This scar on a Bangladeshi woman is the result of selling a kidney. Source: 2005 photo by Monir Moniruzzaman

This scar on a Bangladeshi woman is the result of selling a kidney. Source: 2005 photo by Monir Moniruzzaman

Once the donors arrived in India, their IDs such as passports are taken by the brokers to ensure the victims would be unable to escape until they finish their “donation”. Even if they realize something is wrong or change their mind, they could basically do nothing to stop the loss of their organ. The victims waited for operation in dens of criminality. After the operation, there is a high probability that they will suffer from infections due to poor sanitation, which can sometimes be fatal, like AIDS, Hepatitis B, etc.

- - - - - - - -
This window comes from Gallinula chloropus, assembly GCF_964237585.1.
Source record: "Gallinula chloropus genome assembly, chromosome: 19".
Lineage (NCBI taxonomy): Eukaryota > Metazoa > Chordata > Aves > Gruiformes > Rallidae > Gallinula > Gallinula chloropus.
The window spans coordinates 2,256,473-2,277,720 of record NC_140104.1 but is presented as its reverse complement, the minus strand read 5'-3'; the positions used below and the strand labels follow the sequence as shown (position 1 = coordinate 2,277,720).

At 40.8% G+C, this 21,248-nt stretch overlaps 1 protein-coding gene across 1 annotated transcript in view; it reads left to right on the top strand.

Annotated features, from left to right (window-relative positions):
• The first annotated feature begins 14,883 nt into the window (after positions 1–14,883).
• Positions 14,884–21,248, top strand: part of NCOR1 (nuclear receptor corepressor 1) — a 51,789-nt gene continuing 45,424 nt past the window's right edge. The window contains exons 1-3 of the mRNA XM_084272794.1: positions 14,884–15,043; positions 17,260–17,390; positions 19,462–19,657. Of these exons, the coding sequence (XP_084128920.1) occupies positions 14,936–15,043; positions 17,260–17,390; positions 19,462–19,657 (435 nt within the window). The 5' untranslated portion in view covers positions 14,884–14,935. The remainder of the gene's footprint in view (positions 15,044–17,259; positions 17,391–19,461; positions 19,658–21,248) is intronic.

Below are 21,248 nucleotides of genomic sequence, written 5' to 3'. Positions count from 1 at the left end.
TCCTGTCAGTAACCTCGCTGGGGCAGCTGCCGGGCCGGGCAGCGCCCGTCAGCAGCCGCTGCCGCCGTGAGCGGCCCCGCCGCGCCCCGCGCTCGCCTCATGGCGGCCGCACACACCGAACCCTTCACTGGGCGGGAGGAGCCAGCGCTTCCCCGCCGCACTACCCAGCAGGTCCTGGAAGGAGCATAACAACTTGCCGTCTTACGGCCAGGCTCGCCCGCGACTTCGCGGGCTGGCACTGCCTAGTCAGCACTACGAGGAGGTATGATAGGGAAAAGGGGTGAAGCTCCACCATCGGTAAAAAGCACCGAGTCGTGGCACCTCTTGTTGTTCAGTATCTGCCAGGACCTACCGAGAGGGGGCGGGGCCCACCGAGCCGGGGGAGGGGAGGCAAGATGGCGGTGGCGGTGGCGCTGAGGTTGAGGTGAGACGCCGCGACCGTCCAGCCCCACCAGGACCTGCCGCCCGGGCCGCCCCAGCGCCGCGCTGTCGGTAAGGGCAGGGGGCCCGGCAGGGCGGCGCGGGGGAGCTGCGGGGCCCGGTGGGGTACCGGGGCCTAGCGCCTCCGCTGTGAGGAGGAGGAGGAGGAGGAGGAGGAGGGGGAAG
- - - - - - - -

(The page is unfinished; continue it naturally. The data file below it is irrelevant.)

As long as there are consumers who are willing to pay for “health at any price”, there will be available organs in the black market.  The third party countriesare the producers, and the developed countriesare often the consumers.  About 5,000 seriously ill people from countries including the United States, Israel and Saudi Arabia pay others to donate an organ, says Francis Delmonico, a Harvard Medical School Professor. There is a huge amount of profits in illegal organ trafficking, and the gap between supply and demand is also huge. “The US waiting list for organs has 110,693 people, and fewer than 15,000 donors are found annually,” states Michael Smith, in his “A Shadowy, Sometimes Deadly International Trade in Organs” -- The Washington Post. The gap is huge, thus it is almost impossible to eradicate illegal organ trafficking.